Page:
(Bloomberg) -- JetBlue Airways Corp.’s shares fell the most since the early days of the pandemic after the carrier forecast worse-than-expected sales this quarter, blaming excess flying capacity in the critical Latin America market.

Second-quarter revenue will decline as much as 10.5% year over year, the carrier said in a statement Tuesday as it reported first-quarter earnings. Analysts were expecting a drop of 3.8% on average, according to estimates compiled by Bloomberg. Non-fuel unit costs, including expenses from a new pilot contract, will climb as much as 7.5%, more than Wall Street had anticipated.

The guidance for the quarter and full year “were not nearly as strong as recently reported results from some of the carrier’s full-service peers,” Stephen Trent, a Citi analyst, said in a note. That could cause JetBlue “to relinquish some of its recent share price gains.”

The shares fell 13% at 9:40 a.m. in New York after an earlier drop of 20%, the biggest intraday slide since March 2020. The decline pulled down other airlines. JetBlue’s stock climbed 35% this year through Monday. 

The carrier joins larger rivals Delta Air Lines Inc. and United Airlines Holdings Inc. in reporting weaker sales in Latin America after carriers overloaded the market with too many flights, particularly to leisure destinations, which is holding fares down. Delta and United both have said they expect improvement in the region during the second half of this year. 

Latin America is about 35% of JetBlue’s flying, and industry capacity is up 60% over 2019 levels, Dan McKenzie, a Seaport Research Partners analyst, said in a report. An expected revenue increase in the market has not materialized, he said.

“As we look to the full year, significant elevated capacity in our Latin region, which represents a large portion of JetBlue’s network, will likely continue to pressure revenue and we expect a setback in our expectations for the full year,” JetBlue Chief Executive Officer Joanna Geraghty said in the statement.

The airline’s total capacity will slide as much as 5% this quarter from a year ago, and will fall by low single digits for the full year.

Full-Year Miss

JetBlue’s outlook for 2024 revenue to decline in the low single digits from 2023 also falls short of Wall Street’s expectations for a small increase. Non-fuel unit costs will increase in the mid- to high-single digits for the year, while analysts were expecting growth of 3.4%. 

The outlook comes as Geraghty works to counter persistently high costs and plot JetBlue’s future as an independent carrier.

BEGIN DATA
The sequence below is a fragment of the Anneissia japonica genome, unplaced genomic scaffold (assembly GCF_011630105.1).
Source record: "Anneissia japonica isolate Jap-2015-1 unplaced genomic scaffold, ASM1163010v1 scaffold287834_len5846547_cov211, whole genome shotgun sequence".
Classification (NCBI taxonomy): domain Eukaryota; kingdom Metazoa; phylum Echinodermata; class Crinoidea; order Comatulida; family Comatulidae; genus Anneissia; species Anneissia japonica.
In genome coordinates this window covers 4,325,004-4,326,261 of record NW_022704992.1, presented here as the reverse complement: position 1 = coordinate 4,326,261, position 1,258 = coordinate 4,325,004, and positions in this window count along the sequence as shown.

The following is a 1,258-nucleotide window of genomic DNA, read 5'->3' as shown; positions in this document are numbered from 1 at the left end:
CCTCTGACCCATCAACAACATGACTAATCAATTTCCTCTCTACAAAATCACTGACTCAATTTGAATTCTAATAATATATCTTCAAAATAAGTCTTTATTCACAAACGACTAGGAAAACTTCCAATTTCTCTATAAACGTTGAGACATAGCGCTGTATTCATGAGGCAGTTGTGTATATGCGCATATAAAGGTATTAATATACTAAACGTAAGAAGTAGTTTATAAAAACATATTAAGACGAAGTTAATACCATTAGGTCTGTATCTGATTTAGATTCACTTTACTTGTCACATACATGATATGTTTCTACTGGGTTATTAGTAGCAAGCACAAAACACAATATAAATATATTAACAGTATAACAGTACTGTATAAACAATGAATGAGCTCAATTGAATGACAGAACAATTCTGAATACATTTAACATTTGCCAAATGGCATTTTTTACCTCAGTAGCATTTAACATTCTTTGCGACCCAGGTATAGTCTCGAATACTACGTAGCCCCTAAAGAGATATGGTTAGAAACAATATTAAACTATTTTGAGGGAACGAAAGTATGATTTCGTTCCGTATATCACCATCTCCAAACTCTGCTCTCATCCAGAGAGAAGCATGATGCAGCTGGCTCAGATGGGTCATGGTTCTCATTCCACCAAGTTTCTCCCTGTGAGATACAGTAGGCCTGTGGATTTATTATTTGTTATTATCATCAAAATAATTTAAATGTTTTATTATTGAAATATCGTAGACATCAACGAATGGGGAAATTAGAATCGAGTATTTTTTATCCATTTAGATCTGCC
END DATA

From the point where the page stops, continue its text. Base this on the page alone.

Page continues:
The airline earlier this year delayed some $2.5 billion in planned aircraft spending and announced plans to cut unprofitable routes. Roughly two months in the top job, Geraghty is steering the airline through an uncertain time after federal courts blocked an alliance with American Airlines Group Inc. and JetBlue’s $3.8 billion purchase of Spirit Airlines Inc.

The CEO has said her top priority is returning to consistent profits, which the carrier hasn’t seen since 2019. JetBlue said its cost-reduction program achieved about $100 million in structural cost savings to date, on track to have run-rate savings of $175 million to $200 million by the end of 2024.

The executive team is working under scrutiny from activist investor Carl Icahn, who in February revealed a roughly 10% stake and began pushing to boost shareholder value. The company has since given his investment firm two board seats.

The forced grounding of some of its planes is also limiting growth. JetBlue has said it expects an average of 11 aircraft to be out of service throughout the year because of a manufacturing defect in engines made by RTX Corp.’s Pratt & Whitney unit. That should peak at 13 to 15 parked planes at the end of 2024, the carrier has said.

JetBlue’s first-quarter adjusted loss of 43 cent a share was better than the average deficit of 52 cents expected by analysts, based on estimates compiled by Bloomberg. Revenue of $2.21 billion just topped Wall Street expectations for $2.20 billion

(Updates with opening share price in first, fourth paragraphs)

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